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By Jeff Legge · April 29, 2018
Despite a troubled production mired by studio politics, poor reviews and a limited theatrical release, The Boondock Saints has become a mainstay of cult cinema, cultivating an unlikely fan base, along with an even unlikelier sequel.
Joining the ranks of films like The Evil Dead, The Big Lebowski and The Rocky Horror Picture Show, Troy Duffy’s tale of two Irish twins thrust into a web of violence is the definition of an acquired taste – the kind of flick that prompts extreme reactions on both sides of the spectrum. But despite the fact that critics largely dismissed The Boondock Saints as a low-rent Tarantino wannabe, the film’s relatable, everyman protagonists combined with Troy Duffy’s surprisingly well-crafted screenplay ensured the film found its audience.
Before we delve further into how exactly Duffy and his team managed to pull off such an unlikely feat, let’s see what we can learn from one of the film’s more finely crafted sequences:
An oft-neglected tool in every screenwriter’s arsenal is the fundamental law of preparation and aftermath. In other words, showing the before and after of an important sequence.
Think about it – the most memorable set pieces in cinema rarely come out of nowhere. They’re built up beat-for-beat, with multiple scenes of set-up used to generate anticipation and suspense in an audience. The lobby sequence in The Matrix, for example, which is preceded by the two central heroes arming themselves to the teeth in an endless hallway of guns and ammunition.
But even more importantly, effective scenes of preparation perform an essential expository function – clarifying the emotional and physical stakes and establishing a “plan” or course of action to be followed by the protagonist. This function allows the audience to maintain their immersion and involvement in the script without ever feeling out of the loop.
This particular scene from The Boondock Saints is pure setup – a tongue and cheek sequence that sees Connor and Murphy imitating their favorite movie protagonists just prior to embarking on their quest for vigilante justice.
Not only does the array of guns on display build anticipation for the violence to follow, it also gives the audience some idea of how exactly the twins intend to rid Boston’s streets of criminals. Moreover, it also functions as a key beat along Connor and Murphy’s character arc, showing their transition from passive to active protagonists.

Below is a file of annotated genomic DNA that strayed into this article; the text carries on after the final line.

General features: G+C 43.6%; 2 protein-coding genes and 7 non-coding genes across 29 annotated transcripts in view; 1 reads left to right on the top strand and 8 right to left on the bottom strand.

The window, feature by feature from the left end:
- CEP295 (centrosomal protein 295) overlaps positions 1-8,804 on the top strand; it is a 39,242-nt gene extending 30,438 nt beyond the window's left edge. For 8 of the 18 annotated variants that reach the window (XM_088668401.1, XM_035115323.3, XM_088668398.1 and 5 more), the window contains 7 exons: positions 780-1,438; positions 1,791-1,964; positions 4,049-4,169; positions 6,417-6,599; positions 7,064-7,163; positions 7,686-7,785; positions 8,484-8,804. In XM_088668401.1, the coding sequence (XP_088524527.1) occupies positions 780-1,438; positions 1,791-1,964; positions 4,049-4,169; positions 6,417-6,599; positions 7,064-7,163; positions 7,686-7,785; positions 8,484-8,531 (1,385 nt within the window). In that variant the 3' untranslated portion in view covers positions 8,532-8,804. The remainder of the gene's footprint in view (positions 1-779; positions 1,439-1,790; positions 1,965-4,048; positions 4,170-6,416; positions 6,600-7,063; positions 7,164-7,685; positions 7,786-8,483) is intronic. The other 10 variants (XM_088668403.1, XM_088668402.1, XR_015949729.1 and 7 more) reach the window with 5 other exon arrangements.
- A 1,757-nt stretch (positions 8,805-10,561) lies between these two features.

On the other side of preparation is aftermath – because it’s not enough to simply set up a set piece and allow it to play out. A strong script lingers on the “after”, allowing an audience to absorb all that has changed – regardless of whether those changes are good or bad for our heroes. And in the case of The Boondock Saints, what follows from this particular sequence (the slaying of 9 Russian mobsters) forms the basis for the entire latter half of the film.
Every great story gives us someone worth rooting for – at least on some level. Even the most devious, unlikeable antiheroes, for example, tend to evoke an audience’s empathy in one way or another. Breaking Bad’s Walter White rise from science teacher to drug kingpin began with the noblest of goals. Nightcrawler’s Louis Bloom was a sociopath, sure – but he was also a hard worker in an increasingly desperate economic climate.
Fitting your choice of hero to your story is essential to the overall success of your screenplay. For The Boondock Saints, Troy Duffy wisely chose to construct his somewhat self-aware tale of violence and vigilantism around two regular joes – men not unlike the film’s target audience. We first encounter Connor and Murphy celebrating St. Patrick’s Day in a pub, before a string of violent coincidences thrusts them into an action movie extravaganza.
The unlikely nature of Connor and Murphy makes them relatable to an audience – they’re “everyman” quality makes them easy to project on to, which adds to the level of audience immersion. Take the sequence from this week’s breakdown – taken on its own merits, there’s nothing particularly unique about a scene in which the heroes arm themselves for the trials to follow. What makes this particular sequence stand out is the fact that Connor and Murphy clash with their circumstances.
They’re not suave, experienced professionals – on the contrary, they’re average in just about every conceivable way. Much like the rest of us, their point of reference for a shootout isn’t their expert military training, it’s Sylvester Stallone and Arnold Schwarzenegger. This level of relatability makes the duo unique among protagonists, and it explains much of what continues to make the film so endearing to audiences.
For all its violence and flair, The Boondock Saints plays it surprisingly straight when it comes to adhering to the fundamental of solid, screenwriting craftsmanship. The result is a strong platform for all the bloody tricks up Troy Duffy’s sleeve.
Frustrated by the dark, frozen winters of Canada, Jeff Legge spent his earliest years indoors nurturing a life-long obsession with the movies. Later, he moved to Los Angeles where he cut his teeth as a script reader while completing an MFA at the University of Southern California’s School of Cinematic Arts. He does not recommend playing Scene-It with him, though he does appreciate a good ego boost.